In some organizations employees are asked to confidentially evaluate their peers. I don’t like this idea. I think people will always figure out who said what about them, leading to nothing but trouble.
Bosses should know employee performance inside-out. If they don’t, they should never use employee peers as a crutch. Great bosses pay attention, and truly know the people they lead.
I do use this idea a very different way and it works wonders. Before a scheduled coaching session with one of my team, I will talk to their immediate co-workers, usually one-on-one, but sometimes in a group and ask them simply, “what is great about Ann”. I then make up a list of the best of what each person said.
•Kevin really appreciates how much you care about your customers, for example how you pushed through that improvement for XYZ Company.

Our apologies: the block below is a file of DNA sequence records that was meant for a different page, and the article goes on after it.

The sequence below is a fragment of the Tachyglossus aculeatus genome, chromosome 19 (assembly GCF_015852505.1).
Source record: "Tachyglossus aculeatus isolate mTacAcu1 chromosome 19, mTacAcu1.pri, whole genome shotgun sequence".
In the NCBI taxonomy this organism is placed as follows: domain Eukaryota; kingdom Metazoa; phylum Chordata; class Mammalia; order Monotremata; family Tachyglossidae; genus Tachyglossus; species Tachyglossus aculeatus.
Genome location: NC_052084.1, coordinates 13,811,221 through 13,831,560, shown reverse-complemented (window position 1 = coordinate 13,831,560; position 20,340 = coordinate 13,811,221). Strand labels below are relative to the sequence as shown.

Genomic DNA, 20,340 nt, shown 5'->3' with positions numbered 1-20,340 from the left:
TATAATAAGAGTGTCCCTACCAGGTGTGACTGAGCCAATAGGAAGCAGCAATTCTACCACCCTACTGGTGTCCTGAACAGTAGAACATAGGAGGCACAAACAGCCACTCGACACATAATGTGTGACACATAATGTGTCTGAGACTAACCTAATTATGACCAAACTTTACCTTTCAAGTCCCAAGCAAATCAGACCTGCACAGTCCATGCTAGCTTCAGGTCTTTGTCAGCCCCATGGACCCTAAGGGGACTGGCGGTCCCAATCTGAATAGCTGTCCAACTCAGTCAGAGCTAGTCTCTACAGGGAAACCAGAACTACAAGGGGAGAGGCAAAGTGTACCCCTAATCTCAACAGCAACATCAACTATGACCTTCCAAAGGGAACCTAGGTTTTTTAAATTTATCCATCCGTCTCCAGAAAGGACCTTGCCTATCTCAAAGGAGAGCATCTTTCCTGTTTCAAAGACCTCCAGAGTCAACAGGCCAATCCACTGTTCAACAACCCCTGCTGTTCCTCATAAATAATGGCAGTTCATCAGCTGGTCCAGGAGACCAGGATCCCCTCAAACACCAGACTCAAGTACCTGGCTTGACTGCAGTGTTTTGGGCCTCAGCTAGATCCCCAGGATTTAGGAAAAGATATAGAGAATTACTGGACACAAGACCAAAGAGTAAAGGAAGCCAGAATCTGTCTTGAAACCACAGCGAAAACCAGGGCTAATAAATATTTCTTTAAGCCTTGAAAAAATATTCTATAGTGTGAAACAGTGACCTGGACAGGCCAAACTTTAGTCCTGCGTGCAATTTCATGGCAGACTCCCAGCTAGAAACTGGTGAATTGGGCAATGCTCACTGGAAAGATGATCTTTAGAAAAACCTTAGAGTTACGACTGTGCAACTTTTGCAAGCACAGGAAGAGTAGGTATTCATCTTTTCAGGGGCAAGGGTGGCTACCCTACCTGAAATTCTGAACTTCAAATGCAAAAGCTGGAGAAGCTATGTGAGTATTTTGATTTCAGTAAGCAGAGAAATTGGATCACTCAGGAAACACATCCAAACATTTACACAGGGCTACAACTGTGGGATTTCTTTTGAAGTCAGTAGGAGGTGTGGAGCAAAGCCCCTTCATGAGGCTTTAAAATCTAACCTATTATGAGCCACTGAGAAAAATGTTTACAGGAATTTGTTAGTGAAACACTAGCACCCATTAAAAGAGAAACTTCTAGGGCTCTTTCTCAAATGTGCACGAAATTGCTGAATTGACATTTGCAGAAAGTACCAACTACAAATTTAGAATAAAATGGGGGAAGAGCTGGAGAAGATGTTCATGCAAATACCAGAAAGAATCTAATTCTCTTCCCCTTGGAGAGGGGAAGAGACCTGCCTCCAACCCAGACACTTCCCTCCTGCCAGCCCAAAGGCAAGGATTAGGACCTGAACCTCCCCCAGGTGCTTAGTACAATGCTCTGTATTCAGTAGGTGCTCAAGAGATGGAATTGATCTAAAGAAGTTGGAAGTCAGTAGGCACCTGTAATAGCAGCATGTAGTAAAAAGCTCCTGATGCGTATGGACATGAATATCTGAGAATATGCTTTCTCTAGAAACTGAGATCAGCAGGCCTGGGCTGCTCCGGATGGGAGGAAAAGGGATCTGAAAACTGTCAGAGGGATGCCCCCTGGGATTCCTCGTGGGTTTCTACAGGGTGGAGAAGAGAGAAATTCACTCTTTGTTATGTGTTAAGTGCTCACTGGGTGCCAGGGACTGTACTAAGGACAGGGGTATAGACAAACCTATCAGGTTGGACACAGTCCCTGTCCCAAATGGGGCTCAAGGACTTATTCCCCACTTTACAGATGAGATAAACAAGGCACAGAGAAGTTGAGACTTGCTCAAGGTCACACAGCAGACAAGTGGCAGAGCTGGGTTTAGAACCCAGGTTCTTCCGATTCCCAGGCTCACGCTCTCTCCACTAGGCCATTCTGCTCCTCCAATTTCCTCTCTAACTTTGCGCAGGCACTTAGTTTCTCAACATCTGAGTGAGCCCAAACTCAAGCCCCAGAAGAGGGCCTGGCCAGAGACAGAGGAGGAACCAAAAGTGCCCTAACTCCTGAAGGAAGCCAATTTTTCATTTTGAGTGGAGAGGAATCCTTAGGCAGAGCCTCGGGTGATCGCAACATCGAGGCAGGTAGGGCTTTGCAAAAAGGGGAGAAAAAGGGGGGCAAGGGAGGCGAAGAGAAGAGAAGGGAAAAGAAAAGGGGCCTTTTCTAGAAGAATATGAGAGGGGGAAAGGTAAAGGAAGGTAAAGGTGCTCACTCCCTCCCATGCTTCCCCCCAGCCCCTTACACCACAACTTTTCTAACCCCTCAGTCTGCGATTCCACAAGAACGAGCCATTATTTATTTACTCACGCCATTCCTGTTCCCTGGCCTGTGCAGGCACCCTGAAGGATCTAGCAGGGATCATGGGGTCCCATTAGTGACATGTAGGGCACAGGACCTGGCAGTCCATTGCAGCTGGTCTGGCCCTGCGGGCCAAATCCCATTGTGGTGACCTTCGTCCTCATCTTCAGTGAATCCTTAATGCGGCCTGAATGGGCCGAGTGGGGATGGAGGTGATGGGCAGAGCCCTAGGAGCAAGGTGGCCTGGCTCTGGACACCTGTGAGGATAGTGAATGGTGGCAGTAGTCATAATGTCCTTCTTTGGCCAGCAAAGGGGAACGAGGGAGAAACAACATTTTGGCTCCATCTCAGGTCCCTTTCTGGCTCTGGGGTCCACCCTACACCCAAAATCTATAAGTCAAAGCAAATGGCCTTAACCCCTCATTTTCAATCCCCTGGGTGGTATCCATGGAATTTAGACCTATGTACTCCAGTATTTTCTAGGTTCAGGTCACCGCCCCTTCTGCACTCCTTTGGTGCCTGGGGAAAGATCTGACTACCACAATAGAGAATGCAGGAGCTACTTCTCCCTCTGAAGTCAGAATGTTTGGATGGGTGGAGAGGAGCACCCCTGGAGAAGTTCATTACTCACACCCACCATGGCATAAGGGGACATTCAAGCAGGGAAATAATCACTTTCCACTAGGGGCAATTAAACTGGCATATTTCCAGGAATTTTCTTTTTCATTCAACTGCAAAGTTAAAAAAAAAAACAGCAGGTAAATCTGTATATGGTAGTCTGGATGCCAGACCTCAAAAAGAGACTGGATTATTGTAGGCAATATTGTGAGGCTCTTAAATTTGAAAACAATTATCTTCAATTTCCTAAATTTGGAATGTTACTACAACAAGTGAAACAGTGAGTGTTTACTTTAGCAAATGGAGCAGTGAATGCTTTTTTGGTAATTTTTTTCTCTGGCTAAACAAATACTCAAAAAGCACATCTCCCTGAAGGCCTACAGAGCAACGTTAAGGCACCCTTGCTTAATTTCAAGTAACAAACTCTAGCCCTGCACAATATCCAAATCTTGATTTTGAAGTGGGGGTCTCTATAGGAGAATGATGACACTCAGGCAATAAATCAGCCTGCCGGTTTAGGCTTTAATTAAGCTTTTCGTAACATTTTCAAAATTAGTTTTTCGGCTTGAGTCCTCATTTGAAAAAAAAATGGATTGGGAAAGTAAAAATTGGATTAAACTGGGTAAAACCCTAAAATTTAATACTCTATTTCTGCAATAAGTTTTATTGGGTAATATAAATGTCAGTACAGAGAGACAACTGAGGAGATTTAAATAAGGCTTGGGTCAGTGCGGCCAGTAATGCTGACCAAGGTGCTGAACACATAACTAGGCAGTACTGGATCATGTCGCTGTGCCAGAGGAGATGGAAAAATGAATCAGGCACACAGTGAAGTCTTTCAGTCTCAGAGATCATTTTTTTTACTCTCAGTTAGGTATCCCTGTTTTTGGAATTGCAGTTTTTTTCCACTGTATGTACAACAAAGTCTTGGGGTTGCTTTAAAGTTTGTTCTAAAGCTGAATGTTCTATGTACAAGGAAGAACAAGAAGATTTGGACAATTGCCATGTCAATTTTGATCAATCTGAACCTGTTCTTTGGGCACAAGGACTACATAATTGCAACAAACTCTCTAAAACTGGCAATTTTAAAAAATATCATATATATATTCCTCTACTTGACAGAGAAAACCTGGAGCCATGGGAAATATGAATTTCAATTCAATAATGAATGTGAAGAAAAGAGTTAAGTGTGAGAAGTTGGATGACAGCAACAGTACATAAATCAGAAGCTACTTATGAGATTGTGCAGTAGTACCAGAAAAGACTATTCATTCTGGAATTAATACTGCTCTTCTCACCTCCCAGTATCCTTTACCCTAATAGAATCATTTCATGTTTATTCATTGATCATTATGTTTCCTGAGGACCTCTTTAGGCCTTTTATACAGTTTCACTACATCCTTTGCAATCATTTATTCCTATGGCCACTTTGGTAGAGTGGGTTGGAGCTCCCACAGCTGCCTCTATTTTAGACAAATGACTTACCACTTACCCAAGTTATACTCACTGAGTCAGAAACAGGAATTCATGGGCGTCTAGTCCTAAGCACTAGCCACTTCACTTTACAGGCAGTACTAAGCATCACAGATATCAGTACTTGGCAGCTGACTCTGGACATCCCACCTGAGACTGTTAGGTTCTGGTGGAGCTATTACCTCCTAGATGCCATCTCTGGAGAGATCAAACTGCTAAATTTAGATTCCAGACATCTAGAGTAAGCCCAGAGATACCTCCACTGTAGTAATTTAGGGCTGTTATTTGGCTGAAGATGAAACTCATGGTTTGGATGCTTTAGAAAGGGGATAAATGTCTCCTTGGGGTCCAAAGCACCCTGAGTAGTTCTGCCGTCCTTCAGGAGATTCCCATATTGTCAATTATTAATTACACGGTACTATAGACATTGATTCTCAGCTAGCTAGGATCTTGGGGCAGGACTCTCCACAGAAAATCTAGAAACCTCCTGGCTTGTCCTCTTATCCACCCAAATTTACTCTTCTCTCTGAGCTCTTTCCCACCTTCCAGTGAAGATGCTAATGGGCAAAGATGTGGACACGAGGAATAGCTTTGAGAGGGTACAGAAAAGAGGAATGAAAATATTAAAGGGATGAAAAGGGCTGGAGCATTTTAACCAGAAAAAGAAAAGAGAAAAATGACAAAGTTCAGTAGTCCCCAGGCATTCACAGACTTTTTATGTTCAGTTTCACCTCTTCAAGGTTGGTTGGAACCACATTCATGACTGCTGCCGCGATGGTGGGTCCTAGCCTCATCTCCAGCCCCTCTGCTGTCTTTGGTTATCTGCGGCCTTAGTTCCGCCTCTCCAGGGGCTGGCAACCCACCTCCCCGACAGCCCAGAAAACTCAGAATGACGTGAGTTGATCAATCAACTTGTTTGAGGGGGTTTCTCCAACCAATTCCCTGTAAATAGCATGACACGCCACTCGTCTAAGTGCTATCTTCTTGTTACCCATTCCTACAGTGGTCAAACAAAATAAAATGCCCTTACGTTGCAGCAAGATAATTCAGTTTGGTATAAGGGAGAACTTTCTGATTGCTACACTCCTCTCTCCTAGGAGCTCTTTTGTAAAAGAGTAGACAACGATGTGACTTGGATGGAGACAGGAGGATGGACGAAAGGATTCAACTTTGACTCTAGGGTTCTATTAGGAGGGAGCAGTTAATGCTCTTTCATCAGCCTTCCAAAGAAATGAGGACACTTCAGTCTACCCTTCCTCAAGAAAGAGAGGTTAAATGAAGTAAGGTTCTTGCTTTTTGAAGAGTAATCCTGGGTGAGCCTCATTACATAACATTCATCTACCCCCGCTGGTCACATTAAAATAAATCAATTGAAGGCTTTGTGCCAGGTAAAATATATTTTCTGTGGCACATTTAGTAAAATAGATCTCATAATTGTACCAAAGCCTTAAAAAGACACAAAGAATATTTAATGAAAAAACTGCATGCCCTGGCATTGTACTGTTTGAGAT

•Leanne loves being able to bounce tough situations off you; you are always willing to listen and she especially loves that you appreciate her sense of humour.
•Kristen loves that no matter how busy you are, you always have time to help her and you really seem to care about her success.
•Jason thinks you are a super star at everything you do. Definitely an A player.
I do this as part of a scheduled meeting, but you can do this anytime.
This process makes not just Ann, but Kevin, Leanne, Kristen and Jason all feel good too. Try it!